Vehicle: owned by, and all insurance, repair and other operating costs are borne by ‘primary’ lessee driver (typical) or medallion owner pursuant to the particular lease agreement for that medallion.

Drivers: ‘Secondary’ drivers scheduled through ‘primary’ lessee driver (typical) or medallion owner.

Payments: Medallion owner pays the company a flat monthly fee in return for dispatch and a variable selection of other services from the company.”

(Council Liaison Report to the SFMTA Taxi Advisory Council (TAC) Medallion Sales Pilot Program – Impacts of Leasing vs. Gas and Gate Operation September 27, 2010).

It would appear as if the draft uniform lease agreement is structured around this proposed definition for "affiliate".  

One great flaw in this method of drafting an agreement though, is that the draft lease seems to entitle the medallion holder/owner to command any shift they want non-negotiable, even if the primary long-term lessee were to be the owner of the vehicle and would be paying a significant portion, if not all, of the maintenance, repairs, and insurance.  I like to think that would be an unlikely reality.  But the lease agreement allows for it.  Note this excerpt of Section V(c) of the draft lease agreement…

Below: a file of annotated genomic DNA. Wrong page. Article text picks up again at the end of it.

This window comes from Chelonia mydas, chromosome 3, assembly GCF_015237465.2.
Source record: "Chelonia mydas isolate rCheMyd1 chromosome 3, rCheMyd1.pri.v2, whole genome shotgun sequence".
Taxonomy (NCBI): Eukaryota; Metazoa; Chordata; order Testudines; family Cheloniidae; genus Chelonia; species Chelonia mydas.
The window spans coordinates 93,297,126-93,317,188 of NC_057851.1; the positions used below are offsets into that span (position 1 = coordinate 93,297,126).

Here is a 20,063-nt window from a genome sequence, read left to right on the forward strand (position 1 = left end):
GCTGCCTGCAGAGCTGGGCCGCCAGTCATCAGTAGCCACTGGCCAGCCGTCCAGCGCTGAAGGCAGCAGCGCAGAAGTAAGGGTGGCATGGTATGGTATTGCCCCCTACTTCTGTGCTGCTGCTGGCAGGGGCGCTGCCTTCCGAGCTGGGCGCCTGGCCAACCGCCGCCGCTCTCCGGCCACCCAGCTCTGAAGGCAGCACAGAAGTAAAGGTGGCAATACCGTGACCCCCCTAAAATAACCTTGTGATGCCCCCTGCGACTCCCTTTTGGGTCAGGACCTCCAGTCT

This clause seems to say that the Lessor need not negotiate the shift change with the lessee, but would only need to inform the lessee of the change in a timely manner.  Albeit, I'm not a lawyer, and we don't know what's in Appendix B.   But it doesn't seem fair.  

It would seem that the right way for owner affiliates to operate would be that they purchase the vehicle and pay for its maintenance, repair, and insurance, then lease the company color scheme and dispatch service from the company, and then hire their own drivers directly to fill the rest of the shifts.  And those drivers would be gate and gas drivers.  The intermediate step of first hiring a primary driver as the lessee would be skipped, since the owner/affiliate is also the primary driver.